Net lending of households and non-profit institutions serving households: an analysis of discrepancies between financial and non-financial accounts *.

Author:Rostadsand, Jon Ivar


Monetary and financial stability constitute prime objectives for central banks. Monetary policy decisions are taken on the basis of information concerning developments in a number of economic and financial indicators. It is important that these indicators are reliable at an early stage, i.e. that they have good real-time properties, so that they can provide relevant input for interest rate decisions. Norges Bank releases financial and monetary statistics on a monthly and quarterly basis. These statistics form part of the input upon which the Bank's monetary policy decisions are based (1). Among the statistics are quarterly financial accounts for households and nonprofit institutions serving households (NPISH), which are compiled in the database system FINSE (FINancial SEctor accounts).

In Norway, considerable attention has been paid to the discrepancy between net lending / net borrowing in the financial and non-financial accounts, respectively, which has grown in recent years. There has been an increasing lack of consistency in the derived relationship between the resources generated by disposable income and borrowing on the one hand, and the use of resources on consumption expenditures and the acquisition of non-financial and financial assets on the other. A supply of financial resources that exceeds use may lead to the question: where does the money go?

Transparency is important to enable users to achieve a better knowledge of financial accounts and to facilitate the use of the statistics. This paper is intended to describe the main concepts of the financial accounts compiled in Norges Bank. The discussion is based on the FINSE system and mainly addresses issues linked to the financial accounts for households and NPISH. The purpose of the analysis is to draw attention to the weaker points in the financial accounts with the aim of providing an explanation for the causes of the observed discrepancies between the non-financial and the financial accounts.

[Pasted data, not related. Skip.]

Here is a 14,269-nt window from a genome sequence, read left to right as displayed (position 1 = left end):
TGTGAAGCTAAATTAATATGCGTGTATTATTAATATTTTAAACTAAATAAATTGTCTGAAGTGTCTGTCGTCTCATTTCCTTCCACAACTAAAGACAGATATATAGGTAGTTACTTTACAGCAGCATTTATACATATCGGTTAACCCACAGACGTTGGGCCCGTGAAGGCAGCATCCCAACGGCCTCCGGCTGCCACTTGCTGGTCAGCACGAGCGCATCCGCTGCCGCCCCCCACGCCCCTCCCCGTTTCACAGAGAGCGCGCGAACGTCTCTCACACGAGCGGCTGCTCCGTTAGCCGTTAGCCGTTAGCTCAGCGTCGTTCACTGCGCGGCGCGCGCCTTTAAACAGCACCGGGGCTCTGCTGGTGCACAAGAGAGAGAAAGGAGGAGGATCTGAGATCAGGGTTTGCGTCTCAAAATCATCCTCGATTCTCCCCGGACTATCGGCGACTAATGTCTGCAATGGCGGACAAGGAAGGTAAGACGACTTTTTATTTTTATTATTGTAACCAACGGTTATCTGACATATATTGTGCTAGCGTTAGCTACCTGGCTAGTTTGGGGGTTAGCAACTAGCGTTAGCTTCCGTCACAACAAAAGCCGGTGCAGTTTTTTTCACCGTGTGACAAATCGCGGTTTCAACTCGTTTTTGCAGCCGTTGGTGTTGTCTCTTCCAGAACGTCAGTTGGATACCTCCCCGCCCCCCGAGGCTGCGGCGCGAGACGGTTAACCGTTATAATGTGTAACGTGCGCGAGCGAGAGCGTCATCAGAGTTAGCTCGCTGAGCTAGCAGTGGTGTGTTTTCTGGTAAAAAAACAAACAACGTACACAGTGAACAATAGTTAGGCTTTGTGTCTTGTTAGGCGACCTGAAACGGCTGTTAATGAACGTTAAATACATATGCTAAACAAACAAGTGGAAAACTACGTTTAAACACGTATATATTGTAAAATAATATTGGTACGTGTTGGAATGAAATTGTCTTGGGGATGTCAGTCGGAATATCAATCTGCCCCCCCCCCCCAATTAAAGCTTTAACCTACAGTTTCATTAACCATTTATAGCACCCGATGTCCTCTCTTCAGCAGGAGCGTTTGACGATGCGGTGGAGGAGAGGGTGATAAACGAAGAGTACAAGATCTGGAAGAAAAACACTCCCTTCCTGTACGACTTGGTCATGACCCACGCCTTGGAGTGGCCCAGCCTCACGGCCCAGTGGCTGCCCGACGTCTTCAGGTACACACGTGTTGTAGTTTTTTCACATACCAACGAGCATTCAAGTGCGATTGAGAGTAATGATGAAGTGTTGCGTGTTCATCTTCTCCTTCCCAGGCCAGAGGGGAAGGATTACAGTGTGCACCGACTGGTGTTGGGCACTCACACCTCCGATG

1. Institutional arrangement

    Statistics Norway (SN) has the overall responsibility for classification, methods and principles in the Norwegian statistical system. SN also compiles and releases statistics on non-financial accounts. Responsibility for financial accounts is shared between SN and Norges Bank (NB). NB has the main responsibility for compiling and releasing statistics on securities market and the financial corporations sector. This also implies compilation of indicators for financial aggregates (money supply and credit supply) and compilation of financial accounts, which takes place in the database system FINSE. NB releases quarterly financial accounts for households and NPISH (i.e. the household sector), while annual financial accounts for all institutional sectors are released when financial accounts data are transmitted to Eurostat. SN is responsible for compiling accounting statistics for insurance enterprises and pension funds and has released a set of annual financial balance sheets for the period 1993 to 1997 (main instruments and main sectors).

  2. Framework and observed discrepancies